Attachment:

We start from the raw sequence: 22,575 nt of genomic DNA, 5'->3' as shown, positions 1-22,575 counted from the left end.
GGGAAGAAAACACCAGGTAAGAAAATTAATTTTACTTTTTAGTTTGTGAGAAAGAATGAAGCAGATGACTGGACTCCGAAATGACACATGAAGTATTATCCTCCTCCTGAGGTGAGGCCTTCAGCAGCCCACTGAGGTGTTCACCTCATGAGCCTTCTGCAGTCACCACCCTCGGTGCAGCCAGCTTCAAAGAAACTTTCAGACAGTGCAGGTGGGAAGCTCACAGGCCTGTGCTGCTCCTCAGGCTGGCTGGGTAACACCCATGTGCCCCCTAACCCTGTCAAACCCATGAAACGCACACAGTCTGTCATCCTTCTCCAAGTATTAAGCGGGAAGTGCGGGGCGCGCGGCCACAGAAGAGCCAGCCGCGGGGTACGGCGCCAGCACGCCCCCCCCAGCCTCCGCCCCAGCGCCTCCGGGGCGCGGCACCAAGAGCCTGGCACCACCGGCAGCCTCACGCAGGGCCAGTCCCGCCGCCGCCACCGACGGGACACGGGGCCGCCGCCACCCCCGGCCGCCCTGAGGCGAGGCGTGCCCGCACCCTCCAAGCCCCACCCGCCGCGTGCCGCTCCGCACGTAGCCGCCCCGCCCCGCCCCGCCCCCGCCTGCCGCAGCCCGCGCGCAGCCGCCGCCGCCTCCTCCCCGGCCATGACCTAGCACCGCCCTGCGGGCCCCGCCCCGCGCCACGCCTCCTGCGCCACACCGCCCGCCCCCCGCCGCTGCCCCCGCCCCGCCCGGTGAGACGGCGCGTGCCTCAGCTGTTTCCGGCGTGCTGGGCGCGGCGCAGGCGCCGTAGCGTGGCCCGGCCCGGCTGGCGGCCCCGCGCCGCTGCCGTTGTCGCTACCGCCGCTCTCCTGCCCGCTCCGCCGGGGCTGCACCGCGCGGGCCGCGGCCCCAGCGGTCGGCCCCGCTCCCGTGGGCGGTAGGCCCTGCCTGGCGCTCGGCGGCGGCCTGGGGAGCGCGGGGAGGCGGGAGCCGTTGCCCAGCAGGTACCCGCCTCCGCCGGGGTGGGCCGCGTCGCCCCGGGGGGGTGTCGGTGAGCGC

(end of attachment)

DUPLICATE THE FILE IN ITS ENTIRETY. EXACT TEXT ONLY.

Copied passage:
We start from the raw sequence: 22,575 nt of genomic DNA, 5'->3' as shown, positions 1-22,575 counted from the left end.
GGGAAGAAAACACCAGGTAAGAAAATTAATTTTACTTTTTAGTTTGTGAGAAAGAATGAAGCAGATGACTGGACTCCGAAATGACACATGAAGTATTATCCTCCTCCTGAGGTGAGGCCTTCAGCAGCCCACTGAGGTGTTCACCTCATGAGCCTTCTGCAGTCACCACCCTCGGTGCAGCCAGCTTCAAAGAAACTTTCAGACAGTGCAGGTGGGAAGCTCACAGGCCTGTGCTGCTCCTCAGGCTGGCTGGGTAACACCCATGTGCCCCCTAACCCTGTCAAACCCATGAAACGCACACAGTCTGTCATCCTTCTCCAAGTATTAAGCGGGAAGTGCGGGGCGCGCGGCCACAGAAGAGCCAGCCGCGGGGTACGGCGCCAGCACGCCCCCCCCAGCCTCCGCCCCAGCGCCTCCGGGGCGCGGCACCAAGAGCCTGGCACCACCGGCAGCCTCACGCAGGGCCAGTCCCGCCGCCGCCACCGACGGGACACGGGGCCGCCGCCACCCCCGGCCGCCCTGAGGCGAGGCGTGCCCGCACCCTCCAAGCCCCACCCGCCGCGTGCCGCTCCGCACGTAGCCGCCCCGCCCCGCCCCGCCCCCGCCTGCCGCAGCCCGCGCGCAGCCGCCGCCGCCTCCTCCCCGGCCATGACCTAGCACCGCCCTGCGGGCCCCGCCCCGCGCCACGCCTCCTGCGCCACACCGCCCGCCCCCCGCCGCTGCCCCCGCCCCGCCCGGTGAGACGGCGCGTGCCTCAGCTGTTTCCGGCGTGCTGGGCGCGGCGCAGGCGCCGTAGCGTGGCCCGGCCCGGCTGGCGGCCCCGCGCCGCTGCCGTTGTCGCTACCGCCGCTCTCCTGCCCGCTCCGCCGGGGCTGCACCGCGCGGGCCGCGGCCCCAGCGGTCGGCCCCGCTCCCGTGGGCGGTAGGCCCTGCCTGGCGCTCGGCGGCGGCCTGGGGAGCGCGGGGAGGCGGGAGCCGTTGCCCAGCAGGTACCCGCCTCCGCCGGGGTGGGCCGCGTCGCCCCGGGGGGGTGTCGGTGAGCGC